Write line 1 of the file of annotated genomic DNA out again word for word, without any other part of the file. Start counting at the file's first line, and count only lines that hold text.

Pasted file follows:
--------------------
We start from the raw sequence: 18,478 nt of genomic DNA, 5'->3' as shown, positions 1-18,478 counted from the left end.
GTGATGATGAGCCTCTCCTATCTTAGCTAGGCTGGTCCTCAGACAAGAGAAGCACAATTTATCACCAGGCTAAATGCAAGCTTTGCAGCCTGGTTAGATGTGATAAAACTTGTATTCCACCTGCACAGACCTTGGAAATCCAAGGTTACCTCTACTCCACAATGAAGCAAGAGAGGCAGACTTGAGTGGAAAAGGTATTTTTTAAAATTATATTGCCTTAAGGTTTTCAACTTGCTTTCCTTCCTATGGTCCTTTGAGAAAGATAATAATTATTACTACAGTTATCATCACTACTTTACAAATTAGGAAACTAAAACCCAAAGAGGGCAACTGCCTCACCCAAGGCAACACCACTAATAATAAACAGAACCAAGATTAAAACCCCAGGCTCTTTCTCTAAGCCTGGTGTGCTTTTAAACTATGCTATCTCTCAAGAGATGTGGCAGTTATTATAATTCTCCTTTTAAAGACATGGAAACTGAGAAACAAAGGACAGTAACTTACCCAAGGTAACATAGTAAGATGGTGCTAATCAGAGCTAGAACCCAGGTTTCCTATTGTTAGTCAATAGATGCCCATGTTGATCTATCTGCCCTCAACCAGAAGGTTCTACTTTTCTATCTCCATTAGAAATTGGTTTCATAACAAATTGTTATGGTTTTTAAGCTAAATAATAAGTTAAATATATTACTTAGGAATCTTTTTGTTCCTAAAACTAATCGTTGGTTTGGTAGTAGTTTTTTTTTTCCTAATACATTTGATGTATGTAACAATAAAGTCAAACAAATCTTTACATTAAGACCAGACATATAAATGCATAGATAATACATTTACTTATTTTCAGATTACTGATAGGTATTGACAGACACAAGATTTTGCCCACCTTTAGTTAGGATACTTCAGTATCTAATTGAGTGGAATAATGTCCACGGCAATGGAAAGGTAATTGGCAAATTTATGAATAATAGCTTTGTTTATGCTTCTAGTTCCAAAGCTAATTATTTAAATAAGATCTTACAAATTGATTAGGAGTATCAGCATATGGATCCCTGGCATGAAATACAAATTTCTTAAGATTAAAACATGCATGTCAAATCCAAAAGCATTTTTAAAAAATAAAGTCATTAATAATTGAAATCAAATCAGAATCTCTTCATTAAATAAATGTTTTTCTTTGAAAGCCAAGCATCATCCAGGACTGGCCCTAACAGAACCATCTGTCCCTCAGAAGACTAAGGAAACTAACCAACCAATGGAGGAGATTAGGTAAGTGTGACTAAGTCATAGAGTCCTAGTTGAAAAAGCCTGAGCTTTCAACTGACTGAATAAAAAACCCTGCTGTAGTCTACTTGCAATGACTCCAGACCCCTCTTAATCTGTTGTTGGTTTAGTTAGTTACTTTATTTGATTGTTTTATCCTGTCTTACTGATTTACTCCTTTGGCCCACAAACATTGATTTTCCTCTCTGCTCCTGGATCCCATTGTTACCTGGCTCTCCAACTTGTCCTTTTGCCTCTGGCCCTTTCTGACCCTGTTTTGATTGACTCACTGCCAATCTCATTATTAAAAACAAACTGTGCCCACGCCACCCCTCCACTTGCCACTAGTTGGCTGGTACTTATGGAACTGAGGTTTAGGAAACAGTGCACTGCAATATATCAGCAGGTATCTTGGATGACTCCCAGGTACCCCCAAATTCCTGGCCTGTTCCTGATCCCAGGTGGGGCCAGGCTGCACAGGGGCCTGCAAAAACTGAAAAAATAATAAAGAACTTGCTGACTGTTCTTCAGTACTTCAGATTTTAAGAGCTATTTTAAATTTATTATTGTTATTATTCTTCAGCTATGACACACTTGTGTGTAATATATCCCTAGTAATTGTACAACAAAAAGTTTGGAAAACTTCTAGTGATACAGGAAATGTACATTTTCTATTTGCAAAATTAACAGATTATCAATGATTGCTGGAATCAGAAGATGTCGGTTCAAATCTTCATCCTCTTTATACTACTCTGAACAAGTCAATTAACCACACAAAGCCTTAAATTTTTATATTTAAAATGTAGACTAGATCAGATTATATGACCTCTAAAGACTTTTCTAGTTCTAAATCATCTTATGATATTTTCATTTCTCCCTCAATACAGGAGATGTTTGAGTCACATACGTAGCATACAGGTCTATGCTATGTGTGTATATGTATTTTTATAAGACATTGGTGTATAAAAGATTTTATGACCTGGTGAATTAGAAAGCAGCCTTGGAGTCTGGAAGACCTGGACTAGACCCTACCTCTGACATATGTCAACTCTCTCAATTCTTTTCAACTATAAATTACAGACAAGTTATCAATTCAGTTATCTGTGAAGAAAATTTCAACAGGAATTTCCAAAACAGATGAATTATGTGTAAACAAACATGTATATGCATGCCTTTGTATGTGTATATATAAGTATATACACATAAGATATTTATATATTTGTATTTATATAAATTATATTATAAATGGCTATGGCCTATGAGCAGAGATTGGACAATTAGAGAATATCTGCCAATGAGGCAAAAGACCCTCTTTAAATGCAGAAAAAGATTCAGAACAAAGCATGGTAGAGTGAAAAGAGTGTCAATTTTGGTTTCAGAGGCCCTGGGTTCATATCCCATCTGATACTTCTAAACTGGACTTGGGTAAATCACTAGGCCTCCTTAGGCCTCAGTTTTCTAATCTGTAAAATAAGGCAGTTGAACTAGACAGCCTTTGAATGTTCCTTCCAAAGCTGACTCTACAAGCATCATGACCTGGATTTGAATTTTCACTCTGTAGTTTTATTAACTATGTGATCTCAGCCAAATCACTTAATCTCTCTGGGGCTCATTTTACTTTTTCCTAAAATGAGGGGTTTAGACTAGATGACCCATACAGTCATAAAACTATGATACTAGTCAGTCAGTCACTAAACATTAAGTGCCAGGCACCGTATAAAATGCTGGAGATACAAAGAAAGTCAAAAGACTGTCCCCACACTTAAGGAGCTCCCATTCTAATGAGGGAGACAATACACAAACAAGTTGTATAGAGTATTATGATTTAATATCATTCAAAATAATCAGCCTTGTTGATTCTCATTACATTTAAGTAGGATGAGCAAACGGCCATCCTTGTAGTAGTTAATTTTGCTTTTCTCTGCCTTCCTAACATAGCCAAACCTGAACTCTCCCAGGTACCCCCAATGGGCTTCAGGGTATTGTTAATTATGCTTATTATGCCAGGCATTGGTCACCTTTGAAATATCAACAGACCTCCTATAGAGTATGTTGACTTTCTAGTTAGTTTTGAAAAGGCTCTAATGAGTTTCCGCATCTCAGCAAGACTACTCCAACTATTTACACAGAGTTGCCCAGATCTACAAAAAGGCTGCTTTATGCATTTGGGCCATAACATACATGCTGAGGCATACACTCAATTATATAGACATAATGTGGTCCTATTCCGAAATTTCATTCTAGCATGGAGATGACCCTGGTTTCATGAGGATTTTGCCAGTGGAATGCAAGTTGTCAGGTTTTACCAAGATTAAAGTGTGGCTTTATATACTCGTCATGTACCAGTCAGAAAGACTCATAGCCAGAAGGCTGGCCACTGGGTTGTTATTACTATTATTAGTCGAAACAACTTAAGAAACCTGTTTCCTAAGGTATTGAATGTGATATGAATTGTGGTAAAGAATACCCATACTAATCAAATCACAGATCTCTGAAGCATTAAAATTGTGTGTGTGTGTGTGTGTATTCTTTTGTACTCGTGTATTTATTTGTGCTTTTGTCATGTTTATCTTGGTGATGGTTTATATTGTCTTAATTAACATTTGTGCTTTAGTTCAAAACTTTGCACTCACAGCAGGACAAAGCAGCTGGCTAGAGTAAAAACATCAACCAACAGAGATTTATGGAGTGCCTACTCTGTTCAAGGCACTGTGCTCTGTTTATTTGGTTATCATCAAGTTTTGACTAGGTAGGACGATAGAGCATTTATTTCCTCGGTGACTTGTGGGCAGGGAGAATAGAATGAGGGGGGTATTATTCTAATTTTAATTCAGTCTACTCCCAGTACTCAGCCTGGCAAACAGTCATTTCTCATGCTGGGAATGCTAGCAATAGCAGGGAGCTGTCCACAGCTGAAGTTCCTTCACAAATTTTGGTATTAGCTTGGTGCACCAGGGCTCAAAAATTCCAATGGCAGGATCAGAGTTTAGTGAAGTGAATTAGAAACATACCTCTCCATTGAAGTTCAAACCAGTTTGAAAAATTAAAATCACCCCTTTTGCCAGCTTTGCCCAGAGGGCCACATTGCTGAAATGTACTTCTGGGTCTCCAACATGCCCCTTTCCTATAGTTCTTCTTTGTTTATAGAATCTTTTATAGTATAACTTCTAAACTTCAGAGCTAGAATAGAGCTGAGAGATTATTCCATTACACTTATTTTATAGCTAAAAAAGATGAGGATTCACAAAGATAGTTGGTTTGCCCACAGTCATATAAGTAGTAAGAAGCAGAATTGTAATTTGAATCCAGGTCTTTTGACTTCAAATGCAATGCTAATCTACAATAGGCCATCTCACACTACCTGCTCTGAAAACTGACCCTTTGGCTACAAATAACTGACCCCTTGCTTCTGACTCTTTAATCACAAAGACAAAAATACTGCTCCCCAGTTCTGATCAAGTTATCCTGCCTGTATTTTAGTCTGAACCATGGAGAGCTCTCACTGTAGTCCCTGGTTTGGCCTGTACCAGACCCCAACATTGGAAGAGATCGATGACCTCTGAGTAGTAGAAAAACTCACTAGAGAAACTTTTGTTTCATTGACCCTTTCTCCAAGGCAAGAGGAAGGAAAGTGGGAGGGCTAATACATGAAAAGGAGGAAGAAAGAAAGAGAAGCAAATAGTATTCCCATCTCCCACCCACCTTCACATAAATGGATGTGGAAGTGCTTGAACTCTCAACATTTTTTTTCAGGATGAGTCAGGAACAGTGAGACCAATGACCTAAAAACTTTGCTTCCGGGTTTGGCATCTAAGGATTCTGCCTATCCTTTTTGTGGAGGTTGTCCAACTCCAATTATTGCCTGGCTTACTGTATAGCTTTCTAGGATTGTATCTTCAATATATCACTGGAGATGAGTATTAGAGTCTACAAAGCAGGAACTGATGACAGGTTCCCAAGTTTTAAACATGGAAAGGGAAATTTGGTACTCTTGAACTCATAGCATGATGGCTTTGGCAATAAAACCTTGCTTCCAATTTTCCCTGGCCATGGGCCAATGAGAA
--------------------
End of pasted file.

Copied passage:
We start from the raw sequence: 18,478 nt of genomic DNA, 5'->3' as shown, positions 1-18,478 counted from the left end.